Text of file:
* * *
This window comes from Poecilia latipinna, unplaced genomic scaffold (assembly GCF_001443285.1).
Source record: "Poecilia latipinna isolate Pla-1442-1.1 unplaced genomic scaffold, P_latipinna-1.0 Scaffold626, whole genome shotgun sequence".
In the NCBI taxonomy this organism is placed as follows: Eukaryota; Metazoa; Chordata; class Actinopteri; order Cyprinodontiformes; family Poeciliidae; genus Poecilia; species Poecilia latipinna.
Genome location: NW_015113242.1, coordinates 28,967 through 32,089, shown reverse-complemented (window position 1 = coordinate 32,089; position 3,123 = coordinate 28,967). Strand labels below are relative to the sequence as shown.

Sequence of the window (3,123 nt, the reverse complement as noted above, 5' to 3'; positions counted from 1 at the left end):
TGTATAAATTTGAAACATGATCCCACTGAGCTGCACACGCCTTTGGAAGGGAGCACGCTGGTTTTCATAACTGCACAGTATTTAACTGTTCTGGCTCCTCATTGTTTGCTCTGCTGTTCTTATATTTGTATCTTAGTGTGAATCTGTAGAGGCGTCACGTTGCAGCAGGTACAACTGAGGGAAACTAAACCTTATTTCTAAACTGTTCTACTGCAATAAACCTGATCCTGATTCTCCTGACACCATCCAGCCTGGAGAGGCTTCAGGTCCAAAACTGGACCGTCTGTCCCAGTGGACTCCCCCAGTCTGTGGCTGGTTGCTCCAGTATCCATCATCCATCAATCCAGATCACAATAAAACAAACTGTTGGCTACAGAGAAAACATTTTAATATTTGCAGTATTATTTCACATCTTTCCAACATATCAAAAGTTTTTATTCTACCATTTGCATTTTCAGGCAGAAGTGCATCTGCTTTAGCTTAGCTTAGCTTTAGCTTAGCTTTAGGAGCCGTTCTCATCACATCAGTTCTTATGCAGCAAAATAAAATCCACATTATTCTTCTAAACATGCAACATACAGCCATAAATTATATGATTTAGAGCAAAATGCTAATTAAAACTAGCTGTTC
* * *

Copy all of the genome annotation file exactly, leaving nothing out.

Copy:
This window comes from Poecilia latipinna, unplaced genomic scaffold (assembly GCF_001443285.1).
Source record: "Poecilia latipinna isolate Pla-1442-1.1 unplaced genomic scaffold, P_latipinna-1.0 Scaffold626, whole genome shotgun sequence".
In the NCBI taxonomy this organism is placed as follows: Eukaryota; Metazoa; Chordata; class Actinopteri; order Cyprinodontiformes; family Poeciliidae; genus Poecilia; species Poecilia latipinna.
Genome location: NW_015113242.1, coordinates 28,967 through 32,089, shown reverse-complemented (window position 1 = coordinate 32,089; position 3,123 = coordinate 28,967). Strand labels below are relative to the sequence as shown.

Sequence of the window (3,123 nt, the reverse complement as noted above, 5' to 3'; positions counted from 1 at the left end):
TGTATAAATTTGAAACATGATCCCACTGAGCTGCACACGCCTTTGGAAGGGAGCACGCTGGTTTTCATAACTGCACAGTATTTAACTGTTCTGGCTCCTCATTGTTTGCTCTGCTGTTCTTATATTTGTATCTTAGTGTGAATCTGTAGAGGCGTCACGTTGCAGCAGGTACAACTGAGGGAAACTAAACCTTATTTCTAAACTGTTCTACTGCAATAAACCTGATCCTGATTCTCCTGACACCATCCAGCCTGGAGAGGCTTCAGGTCCAAAACTGGACCGTCTGTCCCAGTGGACTCCCCCAGTCTGTGGCTGGTTGCTCCAGTATCCATCATCCATCAATCCAGATCACAATAAAACAAACTGTTGGCTACAGAGAAAACATTTTAATATTTGCAGTATTATTTCACATCTTTCCAACATATCAAAAGTTTTTATTCTACCATTTGCATTTTCAGGCAGAAGTGCATCTGCTTTAGCTTAGCTTAGCTTTAGCTTAGCTTTAGGAGCCGTTCTCATCACATCAGTTCTTATGCAGCAAAATAAAATCCACATTATTCTTCTAAACATGCAACATACAGCCATAAATTATATGATTTAGAGCAAAATGCTAATTAAAACTAGCTGTTC